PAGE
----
The team pushed for more AI in US Defense — and Promoting Big Tech

After Schmidt and Jassy, ​​members included Andrew Moore, Google’s head of cloud AI; Safra Catz, Co-CEO of Oracle; Eric Horvitz, MicrosoftResearch Director; Robert Work, a former security secretary who helped launch the Pentagon recently go to AI, and former Democratic FCC boss Mignon Clyburn.

The team started operations in 2019 and provided a number of interim and feedback reports before issuing a final 756 photos in March. It came with pre-arranged rules for lawmakers to copy and paste the group’s ideas into laws and draft White House rules.

Commissioners also appeared at Congress meetings, including one dedicated to public opinion. At a February meeting of the House Armed Services committee, Schmidt warned that “the threat of Chinese leadership in the major technical sectors is a global problem and must be addressed directly.”

Ylli Bajrremba, the former NSCAI director general, said Congress’s response to the council’s decision showed that the party had done its job. “I think Congress leaders understand that we need the necessary expertise that will govern our lives,” he said. “We enjoyed the support of both teams.”

Asked if the group was highly professional, Bajrereva said most of the 15 commissions were not from professional companies and were nominated by lawmakers and government agencies. The group consulted with “hundreds of companies and academics, as well as international partners” before offering comments, he said.

When WIRED asked professional companies if their involvement in the organization was causing controversy, their answers were ignored. Oracle did not respond to a request for comment.

Moore, chief executive of Google Cloud AI, said he was honored to do the job and hoped that other projects would “strengthen American AI leadership and develop stronger AI staff.” Amazon explained WIRED in Jassy’s comments at the March public meeting, in which he spoke about the importance of being “urgent” in what he described. Microsoft’s Horvitz said it led the committee’s work on “reliable and trustworthy AI” and that it “found all commissions, regardless of nationality, to be more committed to the task: national security and international development. United States.” Schmidt’s spokesman said he was appointed to the board because of his professionalism and wrote the necessary documents, which were reviewed by Pentagon lawyers.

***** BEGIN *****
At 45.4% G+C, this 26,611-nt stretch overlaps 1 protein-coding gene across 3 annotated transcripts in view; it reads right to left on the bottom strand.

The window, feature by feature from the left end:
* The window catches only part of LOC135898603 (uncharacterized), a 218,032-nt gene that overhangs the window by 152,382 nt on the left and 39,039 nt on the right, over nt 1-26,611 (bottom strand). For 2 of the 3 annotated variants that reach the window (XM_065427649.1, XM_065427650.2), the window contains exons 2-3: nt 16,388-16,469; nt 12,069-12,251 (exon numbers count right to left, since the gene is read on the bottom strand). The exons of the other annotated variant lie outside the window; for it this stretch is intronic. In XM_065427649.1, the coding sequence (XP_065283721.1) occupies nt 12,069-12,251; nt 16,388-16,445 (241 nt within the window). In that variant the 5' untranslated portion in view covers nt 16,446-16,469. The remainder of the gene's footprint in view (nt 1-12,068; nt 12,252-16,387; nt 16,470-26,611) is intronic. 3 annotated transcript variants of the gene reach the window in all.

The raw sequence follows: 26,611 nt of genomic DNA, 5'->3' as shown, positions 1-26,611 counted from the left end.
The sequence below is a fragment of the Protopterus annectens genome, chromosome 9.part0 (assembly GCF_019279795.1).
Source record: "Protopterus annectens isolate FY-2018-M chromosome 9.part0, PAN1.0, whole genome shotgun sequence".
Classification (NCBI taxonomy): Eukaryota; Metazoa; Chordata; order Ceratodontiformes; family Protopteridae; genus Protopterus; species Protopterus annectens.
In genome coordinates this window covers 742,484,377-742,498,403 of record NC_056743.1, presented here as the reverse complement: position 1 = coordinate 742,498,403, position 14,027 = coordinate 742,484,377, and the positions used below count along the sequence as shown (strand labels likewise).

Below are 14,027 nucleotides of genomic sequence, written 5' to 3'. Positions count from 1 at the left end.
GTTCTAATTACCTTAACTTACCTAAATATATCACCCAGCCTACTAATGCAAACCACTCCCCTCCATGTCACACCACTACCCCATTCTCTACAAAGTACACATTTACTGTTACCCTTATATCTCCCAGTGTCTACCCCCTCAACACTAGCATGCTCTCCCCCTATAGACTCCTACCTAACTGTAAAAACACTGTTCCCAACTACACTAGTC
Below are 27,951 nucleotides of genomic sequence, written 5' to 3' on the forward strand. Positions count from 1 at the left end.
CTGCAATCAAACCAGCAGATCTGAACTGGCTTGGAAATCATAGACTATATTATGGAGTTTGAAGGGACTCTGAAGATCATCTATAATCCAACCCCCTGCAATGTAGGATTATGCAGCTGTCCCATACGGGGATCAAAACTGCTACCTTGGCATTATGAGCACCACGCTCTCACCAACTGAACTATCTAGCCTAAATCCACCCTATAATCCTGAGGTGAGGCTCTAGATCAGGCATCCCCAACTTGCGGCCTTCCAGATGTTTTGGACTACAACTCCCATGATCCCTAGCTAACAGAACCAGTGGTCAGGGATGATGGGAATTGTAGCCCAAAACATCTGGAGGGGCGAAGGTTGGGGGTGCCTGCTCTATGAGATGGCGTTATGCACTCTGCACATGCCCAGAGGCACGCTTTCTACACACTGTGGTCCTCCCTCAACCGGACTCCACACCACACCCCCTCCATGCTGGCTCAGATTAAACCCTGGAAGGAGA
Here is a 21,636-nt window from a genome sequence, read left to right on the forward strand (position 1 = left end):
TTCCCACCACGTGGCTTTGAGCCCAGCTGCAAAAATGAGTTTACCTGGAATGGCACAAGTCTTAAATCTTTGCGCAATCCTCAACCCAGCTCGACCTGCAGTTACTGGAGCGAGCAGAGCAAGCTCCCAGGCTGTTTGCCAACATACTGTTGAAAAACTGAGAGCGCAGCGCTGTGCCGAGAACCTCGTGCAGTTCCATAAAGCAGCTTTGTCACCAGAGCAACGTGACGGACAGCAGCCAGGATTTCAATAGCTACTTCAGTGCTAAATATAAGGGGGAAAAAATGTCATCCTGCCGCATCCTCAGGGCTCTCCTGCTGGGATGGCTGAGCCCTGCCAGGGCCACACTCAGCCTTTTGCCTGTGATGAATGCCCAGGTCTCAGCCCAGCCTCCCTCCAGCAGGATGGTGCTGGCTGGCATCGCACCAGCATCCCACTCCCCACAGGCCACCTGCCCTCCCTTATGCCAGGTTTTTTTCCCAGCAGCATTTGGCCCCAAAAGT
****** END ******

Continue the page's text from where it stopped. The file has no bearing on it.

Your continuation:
The committee’s final report states that the integration of AI systems with “American values” is part of a global competition for expertise. “The more our commissions considered this, the more it became clear that one of the things that set us apart from China was the way we applied this technology,” Bajrereva said.

Some of the ideas are being considered by Congress to be included in the next security budget. One would require national security agencies and military agencies to have a senior leadership member who regularly works on “reliable AI.” Another may want to take a closer look at the dangers of privacy and the human rights of any type of AI affecting the US people.

Ben Winters, a lawyer who works for AI at the Electronic Privacy Information Center, supports some of these ideas, but says all of the agency’s ideas are based more on deploying, rather than coercing, AI.

The results are similar to the type of AI concept from professional companies, that is, those who do not have enough bite to meet the challenges posed by technology. “The idea behind the idea is ‘We must continue to adopt AI so that we don’t lose it in China,'” Winters says. “They have failed to enforce privacy laws or any rights of individuals affected by malicious AI.” EPIC he won a lawsuit against the commission that forced the release of a number of documents, including the commissioner’s ethics forms, but the details of the disclosure were changed.

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